~ Carla E. Campos, Founder of 15 Minutes of Creativity, www.15MinutesofCreativity.com



6. Meet the Teacher

Attend back to school business nights to meet your child's teacher(s). Discuss your expectations collectively for the school year to ensure your child is successful. This may include preferred means of communication to discuss your child's progress or concerns your child has expressed about the new school year.


~ Dr. April J. Lisbon, Autism Coach Strategist and Empowerment Speaker, Running Your Race Enterprises LLC, www.advocacycoaching.com



7. Buy them a Journal and Encourage Spending 15 Mins a Day to Write in it

Not only will this get them in the habit of rebuilding discipline to be in a 'productive' and 'creative' mindset for school, but this also gives them an outlet for them to express themselves.


Being a student comes with a lot of responsibilities and growing up can be very overwhelming for your student. So, having this outlet before the rush of classes, social life, and other school-related stressors gets to them, means they can have something to turn to.

~ Carla E. Campos, Founder of 15 Minutes of Creativity, www.15MinutesofCreativity.com



8. Teach Your Children How to Manage Their Time

Start with a calendar. Your child should have access to their schedule. It empowers them and begins to remove you as their portal to the outside world. Starting when they're a teenager, have a weekly meeting with your child, identify all their practices and appointments for the week, and have them note those on a wall calendar.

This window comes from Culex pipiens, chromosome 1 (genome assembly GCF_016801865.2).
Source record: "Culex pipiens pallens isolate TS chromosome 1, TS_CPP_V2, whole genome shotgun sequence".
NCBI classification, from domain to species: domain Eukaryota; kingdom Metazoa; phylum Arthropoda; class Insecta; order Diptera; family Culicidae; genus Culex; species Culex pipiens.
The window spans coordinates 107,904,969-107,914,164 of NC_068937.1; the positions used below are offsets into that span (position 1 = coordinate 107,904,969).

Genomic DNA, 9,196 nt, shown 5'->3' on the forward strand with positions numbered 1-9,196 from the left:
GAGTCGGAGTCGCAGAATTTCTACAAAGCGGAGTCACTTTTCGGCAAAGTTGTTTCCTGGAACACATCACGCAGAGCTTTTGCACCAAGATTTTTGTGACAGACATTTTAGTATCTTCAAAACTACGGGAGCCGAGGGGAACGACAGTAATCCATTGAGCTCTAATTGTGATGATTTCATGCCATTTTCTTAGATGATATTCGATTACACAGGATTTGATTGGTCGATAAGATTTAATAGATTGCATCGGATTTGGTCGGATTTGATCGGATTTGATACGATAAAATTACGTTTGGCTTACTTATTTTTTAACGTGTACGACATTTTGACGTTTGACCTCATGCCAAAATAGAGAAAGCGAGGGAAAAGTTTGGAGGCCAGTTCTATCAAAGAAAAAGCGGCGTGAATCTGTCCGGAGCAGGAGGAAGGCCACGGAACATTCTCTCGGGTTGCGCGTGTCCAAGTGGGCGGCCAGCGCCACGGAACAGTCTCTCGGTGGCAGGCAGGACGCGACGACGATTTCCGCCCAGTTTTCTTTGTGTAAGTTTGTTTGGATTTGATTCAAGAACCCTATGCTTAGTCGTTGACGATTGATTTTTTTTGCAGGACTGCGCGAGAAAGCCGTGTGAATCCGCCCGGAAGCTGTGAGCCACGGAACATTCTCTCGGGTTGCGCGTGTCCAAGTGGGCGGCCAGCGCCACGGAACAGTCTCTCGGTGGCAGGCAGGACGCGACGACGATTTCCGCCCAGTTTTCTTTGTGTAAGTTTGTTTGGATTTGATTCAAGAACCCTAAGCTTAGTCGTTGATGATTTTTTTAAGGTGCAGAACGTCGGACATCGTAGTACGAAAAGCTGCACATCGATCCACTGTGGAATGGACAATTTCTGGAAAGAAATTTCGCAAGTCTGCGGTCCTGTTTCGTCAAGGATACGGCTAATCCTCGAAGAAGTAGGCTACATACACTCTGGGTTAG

By the time they have their first smartphone, their calendar should be electronic. When they are in high school, they will be the ones sending you calendar notifications.


~ Dr. Melissa Gratias, Productivity Specialist and Author of Seraphina Does EVERYTHING! a storybook about life balance for children, melissagratias.com



9. Create a Daily Routine

One of the best things parents can do for their children to prepare them for school is to set them on a daily routine. The summer months can disrupt a child's daily routine due to vacations, camps, and other activities. Students who are not on a daily routine before they arrive within their new classroom tend to have more behavioral problems within the school.


It is wise for parents to re-establish a child's school routine at least a couple of weeks before school starts. Parents can obtain their school's schedule from their principal's office. Teachers usually will not have their daily schedule together until it is closer to time for the students to be in their classrooms but the principal should know when the students lunch and recess times are before then.


Once the parent has the school schedule, lunch and recess times, they can sit down and create their own daily schedule for their child. Parents can include activities such as reading, writing, and fun projects. If the child has recess then the parent can use this time for their child to participate in outdoor activities.


~ Allison Bruning, MFA, Principal, Academic Warriors, www.academicwarriors.com



10. Grades do not Necessarily Reflect Mastery of Skills and Content